The UK Libraries National Advisory Board serves as an external advisory body to the Dean of Libraries. Members of the Board have attained prominence in their respective careers and are chosen for their value in providing sound counsel to the Dean. Members include both alumni and friends of the University of Kentucky with an active interest in UK Libraries.
National Advisory Board members also select recipients of the UK Libraries Medallion for Intellectual Achievement and the Paul A. Willis Outstanding Faculty Award.
Jonathan Allison (PhD, University of Michigan) is Associate Professor of English at the University of Kentucky and chair of the Editorial Board of the University Press of Kentucky. He teaches courses in Modern British and Irish Literature and has worked closely with UK Special Collections on book and manuscript exhibitions. He has been a Visiting Fellow of the Institute for Advanced Studies in the Humanities, University of Edinburgh, Scotland, and was formerly Director of the W. B.Yeats International Summer School, Sligo, Ireland. His edited books include Yeats’s Political Identities (1996); Patrick Kavanagh (1996); Contemporary Poetry and Culture (with Andrew Roberts, 2002); and Bound for the 1890s: Essays on Writing and Publishing in Honor of James G. Nelson (2006). His annotated edition of Letters of Louis MacNeice (Faber and Faber) was published in 2010.
Paul Bachner, MD, FCAP is Professor and immediate past-chairman of the Department of Pathology and Laboratory Medicine at the University of Kentucky where he has served as Director of Laboratories since 1993. He is also the past Medical Director of the Division of Laboratory Services, Department for Public Health, of the Commonwealth of Kentucky.
Dr. Bachner was born in New York City where he attended the High School of Music and Art and the College of the City of New York before receiving his medical degree from Columbia University College of Physicians and Surgeons. After completing residency training in anatomic and clinical pathology at the Columbia-Presbyterian Medical Center in New York City, he practiced pathology in Connecticut and New York from 1966 to 1993, and was a faculty member at Columbia University College of Physicians and Surgeons and the New York Medical College. He was appointed director of Clinical Laboratories at the University of Kentucky in 1993 and served as Chairman of Pathology from 1997 to 2012.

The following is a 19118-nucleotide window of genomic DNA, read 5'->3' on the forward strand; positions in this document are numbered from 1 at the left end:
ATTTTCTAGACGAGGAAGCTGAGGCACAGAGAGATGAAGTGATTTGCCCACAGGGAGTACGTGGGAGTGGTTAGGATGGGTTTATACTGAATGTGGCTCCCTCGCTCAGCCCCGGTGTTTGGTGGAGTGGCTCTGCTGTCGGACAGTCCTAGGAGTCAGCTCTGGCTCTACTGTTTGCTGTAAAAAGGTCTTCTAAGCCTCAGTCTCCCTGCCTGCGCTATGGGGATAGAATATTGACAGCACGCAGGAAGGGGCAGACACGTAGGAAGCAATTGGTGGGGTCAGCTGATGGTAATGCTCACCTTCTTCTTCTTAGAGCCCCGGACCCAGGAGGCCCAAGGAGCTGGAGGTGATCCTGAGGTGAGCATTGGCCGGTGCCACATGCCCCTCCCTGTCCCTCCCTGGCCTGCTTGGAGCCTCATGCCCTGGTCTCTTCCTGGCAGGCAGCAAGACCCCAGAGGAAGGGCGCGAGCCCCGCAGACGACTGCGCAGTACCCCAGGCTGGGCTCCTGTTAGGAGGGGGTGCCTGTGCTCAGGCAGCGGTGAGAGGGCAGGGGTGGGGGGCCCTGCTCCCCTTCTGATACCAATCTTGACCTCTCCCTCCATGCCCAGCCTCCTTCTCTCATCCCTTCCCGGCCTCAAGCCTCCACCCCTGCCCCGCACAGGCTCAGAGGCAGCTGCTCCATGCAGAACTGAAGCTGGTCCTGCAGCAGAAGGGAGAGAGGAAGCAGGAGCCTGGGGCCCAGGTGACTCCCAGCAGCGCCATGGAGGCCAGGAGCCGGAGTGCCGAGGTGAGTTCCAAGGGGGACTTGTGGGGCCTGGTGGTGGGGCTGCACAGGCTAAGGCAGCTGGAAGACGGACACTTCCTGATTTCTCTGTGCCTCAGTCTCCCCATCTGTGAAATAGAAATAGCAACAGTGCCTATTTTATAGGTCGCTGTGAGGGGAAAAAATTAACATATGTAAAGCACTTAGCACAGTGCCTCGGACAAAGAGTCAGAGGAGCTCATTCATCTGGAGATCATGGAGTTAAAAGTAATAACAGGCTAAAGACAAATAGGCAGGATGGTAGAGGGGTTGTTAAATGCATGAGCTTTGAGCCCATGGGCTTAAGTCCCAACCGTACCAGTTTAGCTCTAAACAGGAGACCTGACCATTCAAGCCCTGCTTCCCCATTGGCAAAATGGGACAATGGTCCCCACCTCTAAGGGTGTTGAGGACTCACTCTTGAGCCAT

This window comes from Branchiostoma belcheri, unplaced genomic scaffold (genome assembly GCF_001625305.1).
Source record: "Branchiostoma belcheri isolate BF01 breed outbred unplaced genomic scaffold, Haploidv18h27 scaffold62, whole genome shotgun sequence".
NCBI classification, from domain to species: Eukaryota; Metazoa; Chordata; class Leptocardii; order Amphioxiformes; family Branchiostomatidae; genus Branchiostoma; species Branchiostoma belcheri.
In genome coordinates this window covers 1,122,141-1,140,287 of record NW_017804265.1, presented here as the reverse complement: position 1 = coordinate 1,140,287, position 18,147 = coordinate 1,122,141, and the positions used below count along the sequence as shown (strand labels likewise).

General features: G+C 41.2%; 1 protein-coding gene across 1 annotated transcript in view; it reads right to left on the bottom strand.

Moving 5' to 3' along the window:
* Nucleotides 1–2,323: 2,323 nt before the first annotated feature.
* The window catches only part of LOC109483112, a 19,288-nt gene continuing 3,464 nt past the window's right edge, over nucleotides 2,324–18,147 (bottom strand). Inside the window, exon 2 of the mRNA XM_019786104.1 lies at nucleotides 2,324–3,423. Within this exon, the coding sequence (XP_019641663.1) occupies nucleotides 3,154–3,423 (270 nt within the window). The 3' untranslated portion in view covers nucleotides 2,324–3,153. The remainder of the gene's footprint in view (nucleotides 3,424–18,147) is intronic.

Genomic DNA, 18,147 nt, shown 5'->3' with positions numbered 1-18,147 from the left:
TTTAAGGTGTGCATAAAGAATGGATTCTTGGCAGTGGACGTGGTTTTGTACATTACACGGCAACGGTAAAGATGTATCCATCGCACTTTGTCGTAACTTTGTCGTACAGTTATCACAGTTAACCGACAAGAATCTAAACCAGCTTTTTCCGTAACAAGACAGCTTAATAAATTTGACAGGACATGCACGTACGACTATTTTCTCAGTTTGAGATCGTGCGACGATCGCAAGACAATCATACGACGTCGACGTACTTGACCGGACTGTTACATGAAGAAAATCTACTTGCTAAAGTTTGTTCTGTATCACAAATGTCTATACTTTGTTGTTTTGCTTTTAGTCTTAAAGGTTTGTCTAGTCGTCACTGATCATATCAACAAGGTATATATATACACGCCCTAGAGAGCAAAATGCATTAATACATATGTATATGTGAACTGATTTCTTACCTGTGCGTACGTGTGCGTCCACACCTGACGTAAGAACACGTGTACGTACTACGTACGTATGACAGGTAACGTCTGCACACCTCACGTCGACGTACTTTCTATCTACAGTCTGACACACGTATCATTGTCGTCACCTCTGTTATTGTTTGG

Dr. Bachner served as a member of the Board of Governors and is a Past President of the College of American Pathologists (CAP), the national professional society of pathologists. He has been an inspector in the federally-deemed CAP Laboratory Accreditation Program since 1968 and is the current chair of the Accreditation Committee which is responsible for the final accreditation status of over 7,000 clinical laboratories in the US and internationally. He also served as president of the New York State Society of Pathologists from 1987 to 1991, and was appointed by Secretary of Health and Human Services Louis Sullivan as a member of the CDC Clinical Laboratory Improvement Advisory Committee (CLIAC) from 1992 to 1995.
Dr. Bachner lives in Lexington with his wife Susan and four adopted cats. He is a serious classical pianist and gives occasional concerts.
LuAnnette Butler is semi-retired and is doing private counseling pro bono work. Born in Fayette County, Lexington, Kentucky, she graduated from Great Crossing High School and received her BA in Business Education in 1959 at the University of Kentucky, MA from Georgetown College, 1968 in Elementary Education, Counseling, and EdD from Tennessee State University, Counseling Psychology. She previously taught 12 years at Georgetown College, two and a half years at Lexington Technical Institute and 15 years at Austin Peay State University, Clarksville, Tennessee, as Professor of Psychology and Coordinator of School Counselor Education. From 2009 to 2010 she served as President, Tennessee Association for Counselor Education and Supervision. LuAnnette is a member of the Faculty Senate, Austin Peay State University.